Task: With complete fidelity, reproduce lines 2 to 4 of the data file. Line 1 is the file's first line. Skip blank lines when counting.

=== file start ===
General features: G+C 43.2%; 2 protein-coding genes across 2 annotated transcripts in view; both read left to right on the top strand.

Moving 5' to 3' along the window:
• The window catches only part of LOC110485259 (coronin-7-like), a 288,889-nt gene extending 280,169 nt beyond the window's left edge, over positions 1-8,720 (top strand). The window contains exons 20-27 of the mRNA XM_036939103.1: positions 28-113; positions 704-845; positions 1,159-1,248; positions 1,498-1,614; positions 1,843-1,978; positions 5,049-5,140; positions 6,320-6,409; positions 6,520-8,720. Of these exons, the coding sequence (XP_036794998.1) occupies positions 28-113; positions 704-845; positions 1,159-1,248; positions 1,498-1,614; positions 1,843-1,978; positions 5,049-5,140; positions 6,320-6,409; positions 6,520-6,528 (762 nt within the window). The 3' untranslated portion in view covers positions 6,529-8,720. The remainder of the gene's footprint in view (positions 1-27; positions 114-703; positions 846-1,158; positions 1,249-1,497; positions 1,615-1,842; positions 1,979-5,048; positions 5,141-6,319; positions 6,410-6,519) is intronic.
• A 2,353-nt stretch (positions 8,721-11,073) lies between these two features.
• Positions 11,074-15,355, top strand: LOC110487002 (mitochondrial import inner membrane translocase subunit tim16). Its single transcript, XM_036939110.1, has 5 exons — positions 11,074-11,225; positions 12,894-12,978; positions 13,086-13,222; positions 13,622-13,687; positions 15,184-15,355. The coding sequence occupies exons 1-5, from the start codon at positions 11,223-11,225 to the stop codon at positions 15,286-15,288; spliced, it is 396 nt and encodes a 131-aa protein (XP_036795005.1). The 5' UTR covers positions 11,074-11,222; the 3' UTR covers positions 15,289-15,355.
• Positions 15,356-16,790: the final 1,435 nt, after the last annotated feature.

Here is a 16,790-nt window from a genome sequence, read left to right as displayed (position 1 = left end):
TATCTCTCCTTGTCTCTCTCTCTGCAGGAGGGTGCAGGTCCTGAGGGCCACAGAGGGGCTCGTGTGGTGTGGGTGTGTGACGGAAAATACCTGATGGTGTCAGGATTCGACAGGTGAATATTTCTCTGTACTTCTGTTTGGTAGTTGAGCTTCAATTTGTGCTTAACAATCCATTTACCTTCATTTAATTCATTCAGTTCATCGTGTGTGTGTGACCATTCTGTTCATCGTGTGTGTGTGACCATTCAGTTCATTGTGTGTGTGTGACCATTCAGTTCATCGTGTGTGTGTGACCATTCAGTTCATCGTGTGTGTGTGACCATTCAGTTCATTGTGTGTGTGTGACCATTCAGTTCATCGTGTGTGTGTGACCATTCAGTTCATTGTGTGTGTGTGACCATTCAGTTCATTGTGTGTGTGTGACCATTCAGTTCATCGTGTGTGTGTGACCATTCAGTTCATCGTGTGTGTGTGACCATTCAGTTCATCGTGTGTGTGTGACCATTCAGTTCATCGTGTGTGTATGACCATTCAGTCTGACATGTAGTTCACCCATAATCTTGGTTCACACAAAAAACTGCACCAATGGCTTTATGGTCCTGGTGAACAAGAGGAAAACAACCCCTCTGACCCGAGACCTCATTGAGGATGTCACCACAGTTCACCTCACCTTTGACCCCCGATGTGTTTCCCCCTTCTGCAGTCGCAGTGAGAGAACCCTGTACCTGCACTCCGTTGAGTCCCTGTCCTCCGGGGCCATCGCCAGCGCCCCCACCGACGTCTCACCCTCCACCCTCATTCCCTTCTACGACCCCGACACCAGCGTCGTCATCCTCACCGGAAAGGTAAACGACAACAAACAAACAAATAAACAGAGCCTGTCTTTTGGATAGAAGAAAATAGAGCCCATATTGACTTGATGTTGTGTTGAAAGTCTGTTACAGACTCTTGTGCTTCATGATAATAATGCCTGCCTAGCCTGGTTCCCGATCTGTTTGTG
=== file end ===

Moving 5' to 3' along the window:
• The window catches only part of LOC110485259 (coronin-7-like), a 288,889-nt gene extending 280,169 nt beyond the window's left edge, over positions 1-8,720 (top strand). The window contains exons 20-27 of the mRNA XM_036939103.1: positions 28-113; positions 704-845; positions 1,159-1,248; positions 1,498-1,614; positions 1,843-1,978; positions 5,049-5,140; positions 6,320-6,409; positions 6,520-8,720. Of these exons, the coding sequence (XP_036794998.1) occupies positions 28-113; positions 704-845; positions 1,159-1,248; positions 1,498-1,614; positions 1,843-1,978; positions 5,049-5,140; positions 6,320-6,409; positions 6,520-6,528 (762 nt within the window). The 3' untranslated portion in view covers positions 6,529-8,720. The remainder of the gene's footprint in view (positions 1-27; positions 114-703; positions 846-1,158; positions 1,249-1,497; positions 1,615-1,842; positions 1,979-5,048; positions 5,141-6,319; positions 6,410-6,519) is intronic.
• A 2,353-nt stretch (positions 8,721-11,073) lies between these two features.